A New Yorker in Belize

Daily life in Caye Caulker, a small coral island (pop. 1,300) off the coast of Belize.


Taxi – The roads are paved with sand and the taxis are all golf carts


Rush-hour traffic…




Fishermen’s Wharf – Pelicans gather to catch a free meal


A Frigate bird tries to steal the catch. Frigates are huge, gliding birds who rule the sky in Caye Caulker. Pelicans are excellent fliers at low altitudes, but they aren’t as speedy or maneuverable. When they got together, we saw some excellent dogfights.


Local game


[Financial district] – View from the roof of the Lazy Lizard – In the evening most of the town gathers at the Lazy Lizard cafe and bar, which offers excellent (and cheap) happy hour rum drinks and a great view of the sunset. There’s also a swimming and snorkeling spot, which is nice as long as you avoid the boats going through the canal.


View from the roof, to the north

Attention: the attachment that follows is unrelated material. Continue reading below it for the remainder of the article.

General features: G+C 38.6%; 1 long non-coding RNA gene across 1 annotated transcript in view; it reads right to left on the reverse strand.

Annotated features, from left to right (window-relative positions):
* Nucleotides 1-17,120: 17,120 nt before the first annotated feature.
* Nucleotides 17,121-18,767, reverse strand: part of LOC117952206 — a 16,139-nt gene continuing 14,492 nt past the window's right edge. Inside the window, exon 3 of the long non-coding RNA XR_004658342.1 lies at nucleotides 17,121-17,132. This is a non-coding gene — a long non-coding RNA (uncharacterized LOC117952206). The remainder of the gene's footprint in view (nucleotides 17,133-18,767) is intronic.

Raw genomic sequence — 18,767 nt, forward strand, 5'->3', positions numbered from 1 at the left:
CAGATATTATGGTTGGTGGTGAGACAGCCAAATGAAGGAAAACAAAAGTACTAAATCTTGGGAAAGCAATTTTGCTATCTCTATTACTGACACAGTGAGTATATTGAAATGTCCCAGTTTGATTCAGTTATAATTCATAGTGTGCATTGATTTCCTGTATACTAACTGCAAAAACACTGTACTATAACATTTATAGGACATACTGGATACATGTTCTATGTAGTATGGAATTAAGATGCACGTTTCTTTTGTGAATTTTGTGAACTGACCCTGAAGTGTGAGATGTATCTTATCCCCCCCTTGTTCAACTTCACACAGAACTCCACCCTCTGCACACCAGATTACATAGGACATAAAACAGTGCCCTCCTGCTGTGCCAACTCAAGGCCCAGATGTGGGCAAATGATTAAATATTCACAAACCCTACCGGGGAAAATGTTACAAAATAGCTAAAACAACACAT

About marypmadigan

Writer/photographer (profession), foreign policy wonk (hobby).
This entry was posted in Central and South America, Travel. Bookmark the permalink.

3 Responses to A New Yorker in Belize

  1. sotos says:

    it looks wonderful there! If you can, could you describe your itinerary and lodgings, and how you arranged your trip?

  2. kcdayspa says:

    very nice I love the place!

  3. marypmadigan says:

    Caye Caulker is a beautiful place, and the jungles of Belize are wild fun too. I’ll be posting more about them soon.

    Caye Caulker is a popular place for backpackers, scuba divers and people who just want to relax. It’s a super-casual place. We stayed there for a week at the Iguana Reef Inn, a very nice place right by the water. To get to the mainland in Belize, we could either take the ferry, which takes about 40 minutes of bumpy, wet, windy travel to get there, or we could take the plane, which arrives in about 5 minutes, but which costs a lot more. Like most visitors, we took the ferry for daily travel, but took the plane when we had to get to our flight back to the US.

    My friends had visited Belize in the early 80’s, and they thought the food wasn’t very good, but it seems to have improved in the past few years. We had Barbecued barracuda, lots of creole dishes and traditional chicken with beans and rice, and everything was delicious. Of course, if you’ve starving after spending the whole day hiking or snorkeling, food will taste really good.

    The snorkeling in Hol Chan is excellent, and the Mayan temples on the mainland are spectacular.

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